For the past eight decades, Social Security has played a pivotal role in providing a financial foundation for our nation's retired workforce. Today, close to 45 million retired workers receives a benefit check from the program each month. Additionally, more than an estimated 22 million workers, which includes the disabled and survivors of deceased workers, are collectively being kept out of poverty as a result of their guaranteed monthly payout.
Unfortunately, our country's most successful social program is facing a plethora of problems that could weaken its ability to financially protect low-and-middle income retired workers and their families. We know this, because the Social Security Board of Trustees has been predicting an unwanted shift in the program anytime now.
Social Security hasn't had a net cash outflow since 1982
Since 1985, every annual report from the Board of Trustees has predicted that long-term revenue -- that is, revenue collected over the next 75 years from the date of a given report -- would be insufficient to cover long-term expenditures. More specifically, not only would costs outweigh income, but every cent in assets reserves, which is the net cash surplus the program has built up since inception, would be exhausted well before this 75-year period is up.
Despite these repeated warnings, lawmakers on Capitol Hill have mostly kicked the can further down the road. This is by no means for lack of solutions. Rather, it has to do with the fact that any amendments to Social Security would require bipartisan support, which has been virtually impossible to achieve in the Senate in recent decades.
These warnings from the Board of Trustees aren't likely to be taken seriously until the program expends more than it collects in revenue for a given year. In the 2019 report, the Trustees estimated that 2020 would be the first year of a net cash outflow since 1982. However, this 36-year streak looks to be in serious jeopardy this year, at least based on newly released investment holdings data from Social Security.
Social Security's asset reserves have declined from where they began the year
Although it's not exactly a well-known fact, the Social Security Administration (SSA) is required by law to invest the program's net cash surpluses into a mixture of special-issue government bonds and (to a far lesser extent) certificates of indebtedness. These are exceptionally safe investment tools that allow the program to generate interest income on nearly $2.9 trillion in asset reserves. Last year, Social Security received a little over $83 billion in interest income on its asset reserves.
Because the SSA is regularly purchasing new special-issue bonds, or having existing bonds mature, it provides a monthly report available to the public that details its holdings. More importantly, this monthly investment holdings report provides an aggregate figure of just how much the combined Old-Age and Survivors Insurance Trust and Disability Insurance Trust have in asset reserves.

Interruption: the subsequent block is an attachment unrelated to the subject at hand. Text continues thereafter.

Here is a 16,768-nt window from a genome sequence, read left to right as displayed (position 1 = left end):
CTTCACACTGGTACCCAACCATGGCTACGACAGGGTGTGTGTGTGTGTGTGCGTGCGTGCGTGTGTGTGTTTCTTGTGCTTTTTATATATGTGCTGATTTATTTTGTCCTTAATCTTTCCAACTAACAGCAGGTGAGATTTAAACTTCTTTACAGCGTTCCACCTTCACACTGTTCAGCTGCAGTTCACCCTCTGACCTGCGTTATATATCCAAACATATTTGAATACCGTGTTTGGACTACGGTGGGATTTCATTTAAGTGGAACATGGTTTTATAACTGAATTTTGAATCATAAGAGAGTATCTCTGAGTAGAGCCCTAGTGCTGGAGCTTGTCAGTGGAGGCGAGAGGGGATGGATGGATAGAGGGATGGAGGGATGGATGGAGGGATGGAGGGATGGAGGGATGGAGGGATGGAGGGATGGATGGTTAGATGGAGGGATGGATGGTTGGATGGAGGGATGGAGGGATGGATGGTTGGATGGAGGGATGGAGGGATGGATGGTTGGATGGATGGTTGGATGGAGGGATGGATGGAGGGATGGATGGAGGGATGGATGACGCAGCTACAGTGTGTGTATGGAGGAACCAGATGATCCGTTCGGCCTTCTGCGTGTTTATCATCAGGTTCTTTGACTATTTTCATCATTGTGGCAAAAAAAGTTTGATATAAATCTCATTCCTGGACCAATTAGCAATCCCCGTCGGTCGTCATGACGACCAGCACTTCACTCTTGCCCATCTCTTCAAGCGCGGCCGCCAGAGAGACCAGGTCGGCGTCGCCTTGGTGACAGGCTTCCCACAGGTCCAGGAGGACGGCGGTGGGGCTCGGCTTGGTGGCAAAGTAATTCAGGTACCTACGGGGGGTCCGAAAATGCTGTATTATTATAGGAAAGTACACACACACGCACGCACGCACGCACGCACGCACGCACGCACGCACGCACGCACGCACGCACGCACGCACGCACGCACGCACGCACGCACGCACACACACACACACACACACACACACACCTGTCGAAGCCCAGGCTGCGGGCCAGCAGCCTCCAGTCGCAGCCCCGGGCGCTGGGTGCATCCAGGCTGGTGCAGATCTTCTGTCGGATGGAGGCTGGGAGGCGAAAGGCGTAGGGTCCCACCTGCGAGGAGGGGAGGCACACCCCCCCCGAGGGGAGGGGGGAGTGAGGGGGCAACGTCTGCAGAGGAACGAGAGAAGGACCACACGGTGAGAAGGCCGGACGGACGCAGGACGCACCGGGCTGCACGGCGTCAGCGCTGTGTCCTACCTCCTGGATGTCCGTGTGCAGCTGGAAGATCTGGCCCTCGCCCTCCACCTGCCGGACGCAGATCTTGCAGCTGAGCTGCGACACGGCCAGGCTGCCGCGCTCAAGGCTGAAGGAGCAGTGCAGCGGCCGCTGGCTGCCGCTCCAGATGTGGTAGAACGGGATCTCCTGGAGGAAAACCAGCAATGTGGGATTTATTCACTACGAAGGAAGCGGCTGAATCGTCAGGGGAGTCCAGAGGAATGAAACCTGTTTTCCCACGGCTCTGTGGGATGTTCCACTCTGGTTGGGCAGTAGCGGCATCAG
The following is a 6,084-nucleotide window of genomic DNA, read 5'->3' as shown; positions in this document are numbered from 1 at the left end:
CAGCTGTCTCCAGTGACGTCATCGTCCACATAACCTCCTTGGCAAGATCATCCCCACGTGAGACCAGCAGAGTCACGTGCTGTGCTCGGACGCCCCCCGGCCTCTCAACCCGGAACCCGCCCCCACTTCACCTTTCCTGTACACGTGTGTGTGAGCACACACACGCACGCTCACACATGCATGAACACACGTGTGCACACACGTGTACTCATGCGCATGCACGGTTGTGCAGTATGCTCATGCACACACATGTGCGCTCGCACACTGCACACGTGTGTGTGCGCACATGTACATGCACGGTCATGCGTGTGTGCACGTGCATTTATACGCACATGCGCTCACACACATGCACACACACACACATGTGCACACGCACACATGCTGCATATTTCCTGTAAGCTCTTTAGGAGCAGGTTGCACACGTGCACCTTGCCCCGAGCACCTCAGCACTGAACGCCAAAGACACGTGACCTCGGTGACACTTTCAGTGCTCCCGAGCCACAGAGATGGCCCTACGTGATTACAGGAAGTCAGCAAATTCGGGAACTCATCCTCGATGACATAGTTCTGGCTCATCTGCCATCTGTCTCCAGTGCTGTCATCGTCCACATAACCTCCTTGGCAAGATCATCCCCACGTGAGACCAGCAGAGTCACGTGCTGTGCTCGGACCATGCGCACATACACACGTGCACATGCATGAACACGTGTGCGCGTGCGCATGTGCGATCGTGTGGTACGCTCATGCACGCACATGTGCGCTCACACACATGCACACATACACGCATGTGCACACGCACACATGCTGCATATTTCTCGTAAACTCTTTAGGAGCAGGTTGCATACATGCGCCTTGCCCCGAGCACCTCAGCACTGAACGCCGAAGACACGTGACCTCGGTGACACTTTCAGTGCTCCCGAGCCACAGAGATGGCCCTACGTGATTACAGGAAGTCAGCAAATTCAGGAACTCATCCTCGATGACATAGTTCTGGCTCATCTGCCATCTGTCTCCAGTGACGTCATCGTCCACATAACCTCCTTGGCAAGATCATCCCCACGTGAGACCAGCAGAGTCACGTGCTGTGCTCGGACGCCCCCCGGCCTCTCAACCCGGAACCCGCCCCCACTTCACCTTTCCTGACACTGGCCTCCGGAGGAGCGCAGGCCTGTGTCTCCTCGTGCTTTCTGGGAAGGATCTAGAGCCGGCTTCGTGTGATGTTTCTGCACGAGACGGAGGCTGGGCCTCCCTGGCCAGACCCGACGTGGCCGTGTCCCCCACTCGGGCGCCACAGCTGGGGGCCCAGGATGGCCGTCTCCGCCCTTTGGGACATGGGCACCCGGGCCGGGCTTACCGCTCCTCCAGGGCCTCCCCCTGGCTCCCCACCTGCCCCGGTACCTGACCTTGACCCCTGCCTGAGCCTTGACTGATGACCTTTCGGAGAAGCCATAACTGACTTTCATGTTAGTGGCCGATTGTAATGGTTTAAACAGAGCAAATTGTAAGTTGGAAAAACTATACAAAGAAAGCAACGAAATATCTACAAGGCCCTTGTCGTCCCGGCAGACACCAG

As of the end of Dec. 2018, Social Security had $2,895,174,946,000 in asset reserves. But as of the end of Oct. 2019, Social Security had $2,886,912,310,000 in combined asset reserves. In layman's terms, Social Security has spent $8.26 billion more than it's generated in revenue on a year-to-date basis, through October. While there are still two months to reverse this trend, it's very possible that Social Security's 36-year streak of building up its asset reserves is close to ending. This would be the final straw that demonstrates Social Security is in trouble.
A good news/bad news scenario
Now, there is some good news buried among this data. Namely, that despite all of Social Security's mounting problems, it has absolutely no chance of becoming insolvent or going bankrupt. That means you'll be receiving a Social Security retired worker benefit when you retire (assuming you qualify for one), whether that's in five, 20, or 50 years from now.
Even though there is a real possibility that one of Social Security's three sources of income (interest earnings) could disappear by 2035, the program's two remaining sources of income -- the 12.4% payroll tax on earned income and the taxation of benefits -- ensure that it can't go bankrupt. As long as Americans continue to work, payroll tax revenue, and to a smaller extent the taxation of Social Security benefits, will provide cash that can be freely distributed to eligible beneficiaries.
That's the good news. Now for the not-so-great news.
Although Social Security is at no risk of going bankrupt, this imminent shift toward an environment where the program is expending more than it's collecting is proof that its existing payout schedule is unsustainable. In other words, Social Security's survivability isn't in question, but the sustainability of its current payout very much is. Unless Congress were to amend Social Security prior to 2035 to generate new revenue and/or reduce program expenditures, retired workers could be looking at an across-the-board benefit cut of up to 23%. That's certainly not going to sit well with the 62% of retirees currently leaning on Social Security for at least half of their monthly income.
To be clear, there's still time for lawmakers to act to strengthen Social Security. Perhaps a year of net cash outflows from the program might be the wake-up call that Washington needs.